With a total fertility rate of 0.81 in 2021, South Korea has the lowest fertility rate in the world. Within a generally declining trend, and very low levels globally, Jolene Tan finds that patterns in the timing of childbearing and the number of children in this country depend strongly on women’s educational level. The implications may be unfavourable.
South Korea ranks amongst the highest-achieving OECD member countries for women’s education: 76% of women between 25 and 34 years of age had a tertiary qualification in 2020, in comparison with just 64% among men (OECD 2022). This rate is higher than the average for OECD countries, where the proportions are 52% and 39%, respectively. The significantly higher educational level of women in South Korea has important implications for the demography of the country, as higher educational achievement is usually associated with lower fertility (Kravdal and Rindfuss 2008).
Fertility transition and educational expansion in South Korea
In the 1960s, the South Korean government launched programmes to curb fertility, encouraging the use of contraceptives and promoting a two-child norm. Consequently, South Korea’s total fertility rate declined rapidly between 1960 and 1985, from 6.1 to 1.7 children per woman. Meanwhile, compulsory primary education was established and the expansion of higher education gained pace in the early 1980s.
Figure 1 shows the evolution of education and fertility trends over the past 20 years, with the former increasing and the latter declining over time.
Decline in fertility across birth cohorts
Nationally representative longitudinal data show that South Korean women in more recent birth cohorts are having fewer and later births. Focusing on first births (Figure 2), let us compare women born between 1960 and 1964 with those born 20 years later, between 1980 and 1984. Half of the former had their first child by 26 years of age, while among the latter group, this median age rises to 29 years. By age 38, 95% of the former had had at least one child, compared with only 68% of the latter.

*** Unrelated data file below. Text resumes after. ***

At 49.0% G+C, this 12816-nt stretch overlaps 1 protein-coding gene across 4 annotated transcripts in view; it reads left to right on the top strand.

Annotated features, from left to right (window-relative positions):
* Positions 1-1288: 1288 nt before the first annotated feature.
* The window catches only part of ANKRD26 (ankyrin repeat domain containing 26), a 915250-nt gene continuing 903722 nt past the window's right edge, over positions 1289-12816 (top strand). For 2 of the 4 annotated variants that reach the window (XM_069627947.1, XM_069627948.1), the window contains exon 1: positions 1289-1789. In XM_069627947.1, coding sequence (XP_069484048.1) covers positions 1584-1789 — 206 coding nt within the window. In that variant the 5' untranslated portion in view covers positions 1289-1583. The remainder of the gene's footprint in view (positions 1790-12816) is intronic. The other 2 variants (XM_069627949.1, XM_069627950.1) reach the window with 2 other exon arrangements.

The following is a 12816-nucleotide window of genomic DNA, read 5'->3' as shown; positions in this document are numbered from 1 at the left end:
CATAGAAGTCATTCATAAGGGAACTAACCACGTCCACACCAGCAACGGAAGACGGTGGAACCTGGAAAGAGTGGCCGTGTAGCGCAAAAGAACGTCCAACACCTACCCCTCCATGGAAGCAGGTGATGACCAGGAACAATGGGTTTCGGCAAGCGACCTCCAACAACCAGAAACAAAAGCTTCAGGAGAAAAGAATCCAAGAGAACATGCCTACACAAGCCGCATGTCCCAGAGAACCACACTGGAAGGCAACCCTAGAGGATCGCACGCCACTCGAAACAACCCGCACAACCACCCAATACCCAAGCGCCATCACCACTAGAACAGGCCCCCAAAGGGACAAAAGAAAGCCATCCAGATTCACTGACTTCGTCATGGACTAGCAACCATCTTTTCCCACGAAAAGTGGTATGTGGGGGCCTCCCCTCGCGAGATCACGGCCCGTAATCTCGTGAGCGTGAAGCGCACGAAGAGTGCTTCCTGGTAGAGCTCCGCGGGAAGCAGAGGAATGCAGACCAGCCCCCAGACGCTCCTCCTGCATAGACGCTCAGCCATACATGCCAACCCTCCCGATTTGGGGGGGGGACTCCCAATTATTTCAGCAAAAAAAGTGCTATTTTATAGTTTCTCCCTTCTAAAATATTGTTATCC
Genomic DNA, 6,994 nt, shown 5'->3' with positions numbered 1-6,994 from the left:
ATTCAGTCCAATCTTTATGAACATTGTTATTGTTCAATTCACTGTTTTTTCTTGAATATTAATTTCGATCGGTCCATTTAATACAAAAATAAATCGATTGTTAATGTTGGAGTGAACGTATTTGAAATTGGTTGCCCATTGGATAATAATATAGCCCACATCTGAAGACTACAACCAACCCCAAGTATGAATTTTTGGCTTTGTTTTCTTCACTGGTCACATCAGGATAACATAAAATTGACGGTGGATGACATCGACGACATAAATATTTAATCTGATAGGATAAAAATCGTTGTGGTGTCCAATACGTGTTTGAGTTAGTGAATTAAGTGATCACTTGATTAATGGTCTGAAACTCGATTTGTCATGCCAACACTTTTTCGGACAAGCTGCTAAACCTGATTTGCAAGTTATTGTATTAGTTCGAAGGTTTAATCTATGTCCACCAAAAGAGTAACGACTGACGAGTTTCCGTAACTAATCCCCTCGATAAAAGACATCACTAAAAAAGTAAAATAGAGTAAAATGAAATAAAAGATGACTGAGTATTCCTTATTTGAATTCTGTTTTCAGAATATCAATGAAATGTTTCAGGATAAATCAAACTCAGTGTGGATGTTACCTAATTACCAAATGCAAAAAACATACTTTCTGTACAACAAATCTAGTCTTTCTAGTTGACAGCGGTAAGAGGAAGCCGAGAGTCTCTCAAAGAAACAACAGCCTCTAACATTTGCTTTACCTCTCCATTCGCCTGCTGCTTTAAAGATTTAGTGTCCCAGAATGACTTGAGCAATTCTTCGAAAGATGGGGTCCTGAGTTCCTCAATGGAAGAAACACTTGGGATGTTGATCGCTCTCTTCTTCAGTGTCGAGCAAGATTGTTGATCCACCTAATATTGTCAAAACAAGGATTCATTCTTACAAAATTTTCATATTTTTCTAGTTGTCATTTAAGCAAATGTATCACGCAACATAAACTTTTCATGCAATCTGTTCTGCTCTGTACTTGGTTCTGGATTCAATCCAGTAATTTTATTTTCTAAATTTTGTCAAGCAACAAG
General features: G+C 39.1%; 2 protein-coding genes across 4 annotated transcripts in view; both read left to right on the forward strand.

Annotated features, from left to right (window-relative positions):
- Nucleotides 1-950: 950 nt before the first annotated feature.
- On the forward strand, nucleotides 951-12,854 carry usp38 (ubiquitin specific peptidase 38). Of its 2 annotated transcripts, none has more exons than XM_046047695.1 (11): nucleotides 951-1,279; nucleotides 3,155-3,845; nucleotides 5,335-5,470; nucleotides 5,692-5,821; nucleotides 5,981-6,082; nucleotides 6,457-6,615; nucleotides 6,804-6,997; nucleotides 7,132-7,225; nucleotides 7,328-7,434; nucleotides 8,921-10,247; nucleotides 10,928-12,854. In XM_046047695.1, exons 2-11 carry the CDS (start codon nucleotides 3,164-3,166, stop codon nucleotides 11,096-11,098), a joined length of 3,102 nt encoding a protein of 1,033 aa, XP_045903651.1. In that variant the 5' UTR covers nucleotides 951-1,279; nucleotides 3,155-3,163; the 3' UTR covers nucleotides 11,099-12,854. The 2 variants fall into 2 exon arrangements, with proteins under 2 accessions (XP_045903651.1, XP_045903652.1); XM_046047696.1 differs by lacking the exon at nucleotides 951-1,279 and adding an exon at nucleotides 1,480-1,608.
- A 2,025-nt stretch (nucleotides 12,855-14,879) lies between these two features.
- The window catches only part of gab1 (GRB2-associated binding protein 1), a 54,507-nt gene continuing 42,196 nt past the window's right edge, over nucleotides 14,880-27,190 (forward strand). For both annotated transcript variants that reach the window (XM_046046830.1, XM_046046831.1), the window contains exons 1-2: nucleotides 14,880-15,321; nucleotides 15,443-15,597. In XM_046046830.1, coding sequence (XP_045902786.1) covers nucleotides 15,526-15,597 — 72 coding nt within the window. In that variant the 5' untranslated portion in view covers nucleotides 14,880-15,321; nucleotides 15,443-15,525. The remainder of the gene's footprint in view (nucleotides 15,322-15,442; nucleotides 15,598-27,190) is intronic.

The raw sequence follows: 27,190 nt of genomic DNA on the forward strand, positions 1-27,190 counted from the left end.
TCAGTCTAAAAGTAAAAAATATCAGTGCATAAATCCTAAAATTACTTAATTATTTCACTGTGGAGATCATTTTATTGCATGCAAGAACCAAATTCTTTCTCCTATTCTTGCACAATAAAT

Women with higher education are having fewer children and delaying childbirth
Beyond declines in cohort fertility, there are also marked fertility differentials by education, as better-educated women tend to delay their first birth and have fewer children (Figure 3; Tan 2022). This is not surprising, as women with lower educational levels leave school and start family formation at an earlier stage. Education also improves women’s employment opportunities and potential income, and the increasing opportunity costs of child raising induce them to delay or reduce childbearing. Furthermore, highly educated women may prioritise individual aspirations and self-actualisation over having children. Consequently, South Korea’s low fertility rate may decrease further as women’s educational levels rise.
Persistent and widening educational differentials in fertility
Combining these trends, an increasing fertility gap by educational level emerges among women in the most recent birth cohorts (Figure 4). Note, however, that women with lower educational levels were once the majority, but they are increasingly becoming a minority among recent generations, and Figure 4 does not account for this structural shift in educational composition. After an initial fertility convergence, for the 1965–1969 and 1970–1974 birth cohorts, education–fertility differentials then become more pronounced. This emerging fertility divergence for younger women alerts us to prominent fertility disparities that may affect social stratification and reproduction.